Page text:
Hillcrest COVID-19 Call Center
Hillcrest HealthCare System has an established COVID-19 Call Center. Operators are available Monday - Friday, from 8 a.m. to 5 p.m. to answer patient questions, provide support and connect them to a provider. The Call Center line is 918-574-0920.

918-579-DOCS

Sunscreen: Where You Might be Missing

The dog days of summer are upon us, and by now nearly everyone has heard the recommendation to apply sunscreen before heading outdoors. Our faces, arms and legs typically receive the most attention for sunscreen, but one place that we need to be mindful of is our hands. Hands are vulnerable to the sun in a variety of ways each day; walking outside and even gripping the steering wheel in the car exposes them to UV rays. These rays can age and damage skin and hands which commonly go without sunscreen.

For years, sunscreen has been believed to provide anti-aging benefits, in addition to skin protection. The Skin Cancer Foundation shared a study from the American College of Physicians' Annals of Internal Medicine, which became the first to provide concrete evidence that this belief is accurate. This news is especially significant for areas of the body that tend to age quickly, like hands. The skin on the back of the hands is already thin and coupled with age and sun exposure can give way to sun spots, wrinkles and creases, in addition to sun damage. However, this study provides a glimmer of hope. If sunscreen is applied liberally and regularly, the aging process can actually be slowed.

If skin can be saved from premature aging with the use of sunscreen, why do hands so commonly go without it? One explanation for sunscreen-free hands may simply be forgetting to apply it. This area may not seem to burn as often as other places, but UV rays are still being absorbed and may leave you with unwanted solar side effects.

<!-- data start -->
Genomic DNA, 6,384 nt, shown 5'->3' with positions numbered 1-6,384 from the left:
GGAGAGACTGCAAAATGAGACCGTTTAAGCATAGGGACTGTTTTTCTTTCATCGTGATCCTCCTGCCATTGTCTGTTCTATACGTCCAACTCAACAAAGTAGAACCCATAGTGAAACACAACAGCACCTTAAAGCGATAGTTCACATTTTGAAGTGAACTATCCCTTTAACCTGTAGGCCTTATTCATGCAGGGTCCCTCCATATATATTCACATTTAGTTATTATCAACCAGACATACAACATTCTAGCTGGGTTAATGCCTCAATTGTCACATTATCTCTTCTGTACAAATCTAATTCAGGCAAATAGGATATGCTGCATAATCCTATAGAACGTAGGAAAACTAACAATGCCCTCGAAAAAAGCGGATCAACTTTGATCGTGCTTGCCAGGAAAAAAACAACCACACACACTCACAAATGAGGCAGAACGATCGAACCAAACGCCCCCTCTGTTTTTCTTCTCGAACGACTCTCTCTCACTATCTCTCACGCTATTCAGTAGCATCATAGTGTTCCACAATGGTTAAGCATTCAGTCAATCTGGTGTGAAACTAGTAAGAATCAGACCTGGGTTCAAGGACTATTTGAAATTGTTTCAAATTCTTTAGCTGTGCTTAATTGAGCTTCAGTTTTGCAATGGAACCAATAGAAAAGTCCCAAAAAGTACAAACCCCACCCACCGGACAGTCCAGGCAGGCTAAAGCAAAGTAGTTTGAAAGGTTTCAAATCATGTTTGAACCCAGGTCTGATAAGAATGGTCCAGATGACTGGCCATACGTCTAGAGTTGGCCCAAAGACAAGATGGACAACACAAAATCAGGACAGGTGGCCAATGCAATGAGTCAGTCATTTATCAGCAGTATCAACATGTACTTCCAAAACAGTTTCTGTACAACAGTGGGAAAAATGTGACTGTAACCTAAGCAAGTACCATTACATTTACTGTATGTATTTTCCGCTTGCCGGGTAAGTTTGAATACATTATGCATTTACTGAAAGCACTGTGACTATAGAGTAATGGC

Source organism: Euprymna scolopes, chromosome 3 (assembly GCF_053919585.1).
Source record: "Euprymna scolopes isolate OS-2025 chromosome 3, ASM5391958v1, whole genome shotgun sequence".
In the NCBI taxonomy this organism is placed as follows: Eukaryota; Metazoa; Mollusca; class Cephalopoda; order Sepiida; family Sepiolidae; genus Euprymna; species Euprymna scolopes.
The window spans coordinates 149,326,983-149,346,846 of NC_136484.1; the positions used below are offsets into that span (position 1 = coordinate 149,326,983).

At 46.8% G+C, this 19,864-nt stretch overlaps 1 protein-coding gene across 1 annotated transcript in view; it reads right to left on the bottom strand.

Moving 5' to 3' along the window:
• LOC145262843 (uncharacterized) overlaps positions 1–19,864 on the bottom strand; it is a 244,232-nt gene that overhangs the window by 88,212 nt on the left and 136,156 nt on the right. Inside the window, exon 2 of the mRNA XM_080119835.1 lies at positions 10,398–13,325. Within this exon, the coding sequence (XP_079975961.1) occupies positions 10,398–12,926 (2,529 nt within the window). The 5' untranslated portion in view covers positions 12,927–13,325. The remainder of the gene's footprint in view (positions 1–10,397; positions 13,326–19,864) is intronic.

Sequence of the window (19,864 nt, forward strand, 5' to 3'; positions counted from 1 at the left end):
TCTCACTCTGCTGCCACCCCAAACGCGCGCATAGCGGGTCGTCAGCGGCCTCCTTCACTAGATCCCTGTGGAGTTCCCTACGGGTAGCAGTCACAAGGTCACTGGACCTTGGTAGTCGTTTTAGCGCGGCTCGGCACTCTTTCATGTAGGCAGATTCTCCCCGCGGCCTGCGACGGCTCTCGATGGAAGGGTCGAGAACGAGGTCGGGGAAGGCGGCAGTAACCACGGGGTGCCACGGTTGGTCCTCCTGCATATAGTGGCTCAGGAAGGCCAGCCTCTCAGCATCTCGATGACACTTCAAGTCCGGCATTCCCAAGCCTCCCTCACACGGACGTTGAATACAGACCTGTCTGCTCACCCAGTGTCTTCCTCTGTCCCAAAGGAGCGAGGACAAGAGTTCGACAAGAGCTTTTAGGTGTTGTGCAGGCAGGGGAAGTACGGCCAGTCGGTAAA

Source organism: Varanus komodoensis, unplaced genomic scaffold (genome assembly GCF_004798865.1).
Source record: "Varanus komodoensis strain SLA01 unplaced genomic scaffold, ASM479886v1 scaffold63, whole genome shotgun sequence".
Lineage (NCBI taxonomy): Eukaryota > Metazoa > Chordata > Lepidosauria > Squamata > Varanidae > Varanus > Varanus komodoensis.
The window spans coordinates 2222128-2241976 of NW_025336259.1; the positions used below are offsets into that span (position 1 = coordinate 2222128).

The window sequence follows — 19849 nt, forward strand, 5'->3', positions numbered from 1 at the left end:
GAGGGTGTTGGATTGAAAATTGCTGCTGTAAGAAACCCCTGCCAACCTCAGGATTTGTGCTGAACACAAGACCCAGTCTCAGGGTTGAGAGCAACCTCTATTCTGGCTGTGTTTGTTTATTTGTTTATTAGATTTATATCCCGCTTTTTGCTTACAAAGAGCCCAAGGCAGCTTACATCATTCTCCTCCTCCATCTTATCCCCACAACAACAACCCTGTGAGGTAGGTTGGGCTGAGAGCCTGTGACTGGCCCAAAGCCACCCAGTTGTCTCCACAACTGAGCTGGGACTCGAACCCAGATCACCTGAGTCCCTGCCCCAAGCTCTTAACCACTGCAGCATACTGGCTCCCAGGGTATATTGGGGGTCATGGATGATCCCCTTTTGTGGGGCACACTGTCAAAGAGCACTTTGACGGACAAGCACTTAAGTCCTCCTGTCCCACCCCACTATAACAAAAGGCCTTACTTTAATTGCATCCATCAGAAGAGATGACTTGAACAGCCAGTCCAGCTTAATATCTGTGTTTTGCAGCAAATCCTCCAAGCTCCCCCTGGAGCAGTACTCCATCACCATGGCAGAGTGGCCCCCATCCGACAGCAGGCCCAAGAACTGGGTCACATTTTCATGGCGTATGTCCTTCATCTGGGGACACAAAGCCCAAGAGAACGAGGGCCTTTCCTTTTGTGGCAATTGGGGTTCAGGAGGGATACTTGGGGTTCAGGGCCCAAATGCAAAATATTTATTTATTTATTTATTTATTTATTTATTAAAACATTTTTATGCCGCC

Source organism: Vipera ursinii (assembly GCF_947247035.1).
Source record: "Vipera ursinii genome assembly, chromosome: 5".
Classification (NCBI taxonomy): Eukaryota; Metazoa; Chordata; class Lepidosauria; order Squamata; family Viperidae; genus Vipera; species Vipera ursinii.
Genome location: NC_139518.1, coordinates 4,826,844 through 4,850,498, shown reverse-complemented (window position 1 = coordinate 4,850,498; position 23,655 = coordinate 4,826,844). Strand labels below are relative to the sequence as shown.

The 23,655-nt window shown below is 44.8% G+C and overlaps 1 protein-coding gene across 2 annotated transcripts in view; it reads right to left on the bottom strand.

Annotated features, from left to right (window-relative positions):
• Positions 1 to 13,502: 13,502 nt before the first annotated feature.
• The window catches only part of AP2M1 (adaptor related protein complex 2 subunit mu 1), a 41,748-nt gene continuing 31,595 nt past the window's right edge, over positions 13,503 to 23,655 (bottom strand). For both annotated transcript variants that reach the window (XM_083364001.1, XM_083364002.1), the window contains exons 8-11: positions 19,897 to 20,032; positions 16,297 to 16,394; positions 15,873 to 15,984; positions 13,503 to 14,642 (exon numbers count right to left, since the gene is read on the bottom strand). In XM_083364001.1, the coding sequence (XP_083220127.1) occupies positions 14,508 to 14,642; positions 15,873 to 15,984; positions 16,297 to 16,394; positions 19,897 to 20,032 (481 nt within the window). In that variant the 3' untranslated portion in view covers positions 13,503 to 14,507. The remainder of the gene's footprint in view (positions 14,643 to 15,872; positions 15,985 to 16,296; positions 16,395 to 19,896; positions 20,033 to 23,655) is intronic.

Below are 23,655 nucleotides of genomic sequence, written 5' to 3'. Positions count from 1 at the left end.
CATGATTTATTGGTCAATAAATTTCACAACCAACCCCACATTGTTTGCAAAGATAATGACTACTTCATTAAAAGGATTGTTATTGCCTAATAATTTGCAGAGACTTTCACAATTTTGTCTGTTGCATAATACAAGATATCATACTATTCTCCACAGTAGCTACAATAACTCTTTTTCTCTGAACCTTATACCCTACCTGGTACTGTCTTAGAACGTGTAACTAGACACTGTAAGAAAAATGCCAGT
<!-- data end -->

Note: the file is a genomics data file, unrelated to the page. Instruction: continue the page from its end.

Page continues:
Another possible explanation may lie in the fact that often, hands are washed after sunscreen application. This removes the occasionally-greasy residue leftover and ensures sunscreen isn't rubbed into the eyes or other unintended places. But by doing this, leaves the hands unprotected. Next time you apply sunscreen, give special attention to the backs of your hands, but wash off your palms, fingertips and fingernails afterwards. Traditional sunscreen is the best option, but if you're looking to try something new, there are many options. Plenty of hand creams and lotions also contain SPF and can help keep your hands sun damage free.

To stop the clock on sun damage this summer, remember to give your hardworking hands a dose of daily sunscreen. They will thank you for it!

If you are experiencing a severe sunburn and flu-like symptoms with a fever, contact your health care provider or call 918-579-DOCS (3627) to schedule an appointment with one of our Utica Park Clinic physicians.